There is a misconception that Pilates is a stretching based exercise regime for women. This false belief couldn’t be further from the truth as more and more men, from all walks of life, are reaping the benefits of Pilates. Originally known as Contrology, Pilates was created by a man, Joseph Pilates, predominantly for men. The benefits of Pilates for men is catching momentum as elite athletes use the exercises to fine-tune their performance and prevent injury. Any man seeking to feel better, do everyday activities more effectively, increase strength, mobility, and balance will find a consistent Pilates practice is the answer.
Joseph Hubertus Pilates was born in 1883 in Germany and was a sickly child. Determined to overcome any ailment, he studied various forms of movement and exercise regimes becoming stronger and later on, an accomplished skier, gymnast, diver, and boxer.
Joseph was fascinated by the Classical Greek ideal of a man balanced in mind, body, and spirit. In 1912 he taught self-defense to Scotland Yard and during the first World War he rehabilitated soldiers in their hospital beds with rigged springs. Those beds influenced the apparatuses he created and what we use in Pilates studios today.
While still in Germany he was asked to train the German army with his exercises. He declined and set forth for the United States. On the voyage, he met his partner Clara and together they opened and ran a fitness studio naming his method ‘Contrology’ in New York City. Joseph Pilates was known as the person to see to build strength or rehabilitate from an injury and was especially revered by the dance community.
Joseph Pilates believed that optimal health encompassed a whole lifestyle, from food choices to how to bathe, getting out in nature, and functional movement (his methodology). He authored 2 books, Your Health in 1934 and Return to Life Through Contrology in 1945. The principles in both books are still relevant today.
A group of Joseph Pilates’ students, each with their own unique history and interpretation of the work carried on his teachings. These special students are known as ‘The Elders’ or 1st generation teachers. Joseph Pilates was a visionary, ahead of his time and wanted everyone in the world to do his exercises.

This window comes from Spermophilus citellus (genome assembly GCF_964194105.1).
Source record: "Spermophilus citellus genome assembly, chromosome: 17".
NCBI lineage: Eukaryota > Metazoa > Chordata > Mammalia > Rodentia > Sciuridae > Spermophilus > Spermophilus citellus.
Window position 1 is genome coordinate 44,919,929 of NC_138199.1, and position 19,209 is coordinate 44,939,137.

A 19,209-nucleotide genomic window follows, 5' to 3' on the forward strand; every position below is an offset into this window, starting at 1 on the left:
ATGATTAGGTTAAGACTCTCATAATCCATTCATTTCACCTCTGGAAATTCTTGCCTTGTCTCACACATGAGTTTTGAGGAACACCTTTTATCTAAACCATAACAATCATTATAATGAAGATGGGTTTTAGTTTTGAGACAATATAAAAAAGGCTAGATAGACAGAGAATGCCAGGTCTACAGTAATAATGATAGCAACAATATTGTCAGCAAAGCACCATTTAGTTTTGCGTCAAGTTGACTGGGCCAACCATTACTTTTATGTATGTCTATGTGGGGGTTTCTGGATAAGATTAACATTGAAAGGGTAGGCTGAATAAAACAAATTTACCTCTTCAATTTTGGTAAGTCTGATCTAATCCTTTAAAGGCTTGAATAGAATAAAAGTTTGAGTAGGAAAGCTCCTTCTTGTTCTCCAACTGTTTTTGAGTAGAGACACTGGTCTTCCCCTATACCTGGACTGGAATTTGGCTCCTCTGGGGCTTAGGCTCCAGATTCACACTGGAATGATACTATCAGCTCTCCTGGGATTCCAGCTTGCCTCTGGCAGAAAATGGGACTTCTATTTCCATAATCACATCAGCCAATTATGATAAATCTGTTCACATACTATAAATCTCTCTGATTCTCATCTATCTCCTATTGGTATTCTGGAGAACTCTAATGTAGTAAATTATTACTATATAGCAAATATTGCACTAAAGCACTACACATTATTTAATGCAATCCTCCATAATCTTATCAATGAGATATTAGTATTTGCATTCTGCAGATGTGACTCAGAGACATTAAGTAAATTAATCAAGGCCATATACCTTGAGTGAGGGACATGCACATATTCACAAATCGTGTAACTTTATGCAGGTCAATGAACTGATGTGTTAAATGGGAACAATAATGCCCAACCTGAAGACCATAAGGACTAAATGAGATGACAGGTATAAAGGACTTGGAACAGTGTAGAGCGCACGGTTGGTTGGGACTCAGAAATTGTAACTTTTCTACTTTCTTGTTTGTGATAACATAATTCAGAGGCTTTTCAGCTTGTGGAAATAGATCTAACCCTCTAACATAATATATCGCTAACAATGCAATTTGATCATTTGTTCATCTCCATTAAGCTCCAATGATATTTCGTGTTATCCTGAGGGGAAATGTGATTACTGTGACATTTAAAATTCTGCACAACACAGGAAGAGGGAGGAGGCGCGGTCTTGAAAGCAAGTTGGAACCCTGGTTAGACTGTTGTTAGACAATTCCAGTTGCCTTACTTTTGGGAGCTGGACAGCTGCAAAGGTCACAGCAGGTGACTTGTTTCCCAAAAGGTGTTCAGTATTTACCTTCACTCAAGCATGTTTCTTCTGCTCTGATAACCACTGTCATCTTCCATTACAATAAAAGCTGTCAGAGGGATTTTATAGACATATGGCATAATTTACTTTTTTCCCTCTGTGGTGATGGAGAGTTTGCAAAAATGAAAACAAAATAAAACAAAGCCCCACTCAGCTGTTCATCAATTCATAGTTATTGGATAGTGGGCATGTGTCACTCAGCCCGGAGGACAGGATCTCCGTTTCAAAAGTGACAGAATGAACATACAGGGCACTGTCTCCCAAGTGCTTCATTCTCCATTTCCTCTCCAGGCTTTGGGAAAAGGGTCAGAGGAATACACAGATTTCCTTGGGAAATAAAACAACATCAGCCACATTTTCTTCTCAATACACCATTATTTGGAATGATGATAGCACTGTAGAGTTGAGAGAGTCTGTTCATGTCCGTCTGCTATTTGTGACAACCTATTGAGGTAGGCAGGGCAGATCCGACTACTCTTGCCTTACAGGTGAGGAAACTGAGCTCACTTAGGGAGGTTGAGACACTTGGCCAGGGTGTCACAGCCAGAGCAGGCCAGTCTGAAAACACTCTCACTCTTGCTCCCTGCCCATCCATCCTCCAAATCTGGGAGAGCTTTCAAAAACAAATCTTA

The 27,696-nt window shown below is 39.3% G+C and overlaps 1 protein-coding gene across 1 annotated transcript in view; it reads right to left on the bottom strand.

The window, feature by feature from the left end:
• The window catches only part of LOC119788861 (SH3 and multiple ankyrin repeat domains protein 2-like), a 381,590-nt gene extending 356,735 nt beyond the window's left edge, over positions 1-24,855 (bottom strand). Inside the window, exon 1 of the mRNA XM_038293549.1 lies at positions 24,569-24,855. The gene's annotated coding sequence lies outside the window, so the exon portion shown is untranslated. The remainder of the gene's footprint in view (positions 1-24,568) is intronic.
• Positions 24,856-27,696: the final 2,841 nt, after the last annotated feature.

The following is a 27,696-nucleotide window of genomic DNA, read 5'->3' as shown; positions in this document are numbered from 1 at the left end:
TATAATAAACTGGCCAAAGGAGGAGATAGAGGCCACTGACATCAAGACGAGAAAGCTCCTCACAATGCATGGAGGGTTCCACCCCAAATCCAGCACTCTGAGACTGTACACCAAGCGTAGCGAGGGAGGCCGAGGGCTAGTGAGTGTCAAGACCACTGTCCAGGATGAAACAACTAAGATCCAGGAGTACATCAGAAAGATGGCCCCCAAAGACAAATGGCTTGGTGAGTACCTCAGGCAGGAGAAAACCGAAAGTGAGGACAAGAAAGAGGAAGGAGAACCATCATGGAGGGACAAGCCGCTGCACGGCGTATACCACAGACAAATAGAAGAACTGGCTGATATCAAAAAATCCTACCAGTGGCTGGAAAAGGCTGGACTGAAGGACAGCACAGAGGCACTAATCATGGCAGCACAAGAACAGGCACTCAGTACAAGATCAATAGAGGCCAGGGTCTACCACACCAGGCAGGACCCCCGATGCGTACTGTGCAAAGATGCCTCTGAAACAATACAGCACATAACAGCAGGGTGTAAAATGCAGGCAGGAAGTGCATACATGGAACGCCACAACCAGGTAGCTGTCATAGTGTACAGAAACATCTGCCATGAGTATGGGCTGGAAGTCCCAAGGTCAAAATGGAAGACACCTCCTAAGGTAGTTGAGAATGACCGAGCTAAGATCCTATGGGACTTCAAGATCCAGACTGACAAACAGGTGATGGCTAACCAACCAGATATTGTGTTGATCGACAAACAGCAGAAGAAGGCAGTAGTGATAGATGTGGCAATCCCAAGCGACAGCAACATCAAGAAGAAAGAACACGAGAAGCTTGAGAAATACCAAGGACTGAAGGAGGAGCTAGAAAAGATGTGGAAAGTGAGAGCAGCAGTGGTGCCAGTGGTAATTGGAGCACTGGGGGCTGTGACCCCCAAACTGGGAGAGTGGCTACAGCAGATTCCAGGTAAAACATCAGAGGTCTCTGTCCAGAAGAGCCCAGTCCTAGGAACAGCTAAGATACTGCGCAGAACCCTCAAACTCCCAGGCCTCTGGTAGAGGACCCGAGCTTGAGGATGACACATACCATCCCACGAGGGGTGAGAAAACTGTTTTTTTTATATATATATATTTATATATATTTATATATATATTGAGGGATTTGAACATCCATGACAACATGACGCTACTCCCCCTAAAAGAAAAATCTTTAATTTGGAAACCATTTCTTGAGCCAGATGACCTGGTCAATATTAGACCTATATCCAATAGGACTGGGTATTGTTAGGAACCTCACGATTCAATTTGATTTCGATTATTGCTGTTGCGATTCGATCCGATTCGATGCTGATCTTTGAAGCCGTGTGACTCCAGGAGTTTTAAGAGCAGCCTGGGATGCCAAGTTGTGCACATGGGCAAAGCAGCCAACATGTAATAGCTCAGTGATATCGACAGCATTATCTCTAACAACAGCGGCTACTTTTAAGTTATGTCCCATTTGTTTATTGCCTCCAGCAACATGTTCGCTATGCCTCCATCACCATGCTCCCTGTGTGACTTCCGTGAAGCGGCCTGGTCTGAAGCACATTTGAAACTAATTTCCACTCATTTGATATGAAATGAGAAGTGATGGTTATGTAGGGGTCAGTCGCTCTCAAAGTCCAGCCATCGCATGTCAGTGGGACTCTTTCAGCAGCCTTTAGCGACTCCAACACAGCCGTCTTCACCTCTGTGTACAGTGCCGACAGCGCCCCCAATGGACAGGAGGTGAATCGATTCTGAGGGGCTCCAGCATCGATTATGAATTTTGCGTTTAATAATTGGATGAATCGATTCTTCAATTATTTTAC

There are numerous benefits of Pilates for men, whether you’re an athlete, weekend warrior, injury recovery, or a sedentary male.
The ability to move freely, with control and ease for everyday activities, a favorite pastime or sport is essential to one’s quality of life and longevity. Pilates is not “just stretching” nor is it easy. Unlike many other methods of exercise, Pilates doesn’t compartmentalize. This means that even if a particular exercise has a main anatomical focus, such as abdominal strengthening, the whole body is working synergistically. The rest of the body is engaged in some manner to either stabilize, aid in releasing another part of the body or both.
For example, the Pilates poster exercise the 'Hundred’ which focuses on strengthening the abdominals (in layman terms, the lower abs) along with the respiratory muscles for greater breathing capacity. Endurance is built during The Hundred by the number of repetitions. Other parts of the body that are utilized in this exercise are the hip extensors (aka back of the legs & under the butt), inner thighs to keep the legs together and reaching out, the upper back muscles are stabilizing to hold the position, and the pumping arms challenging the control for commencing with the exercise. Holding the legs just off the ground or as high as 45 degrees requires a length of the muscles of the legs and with time and consistency increases flexibility.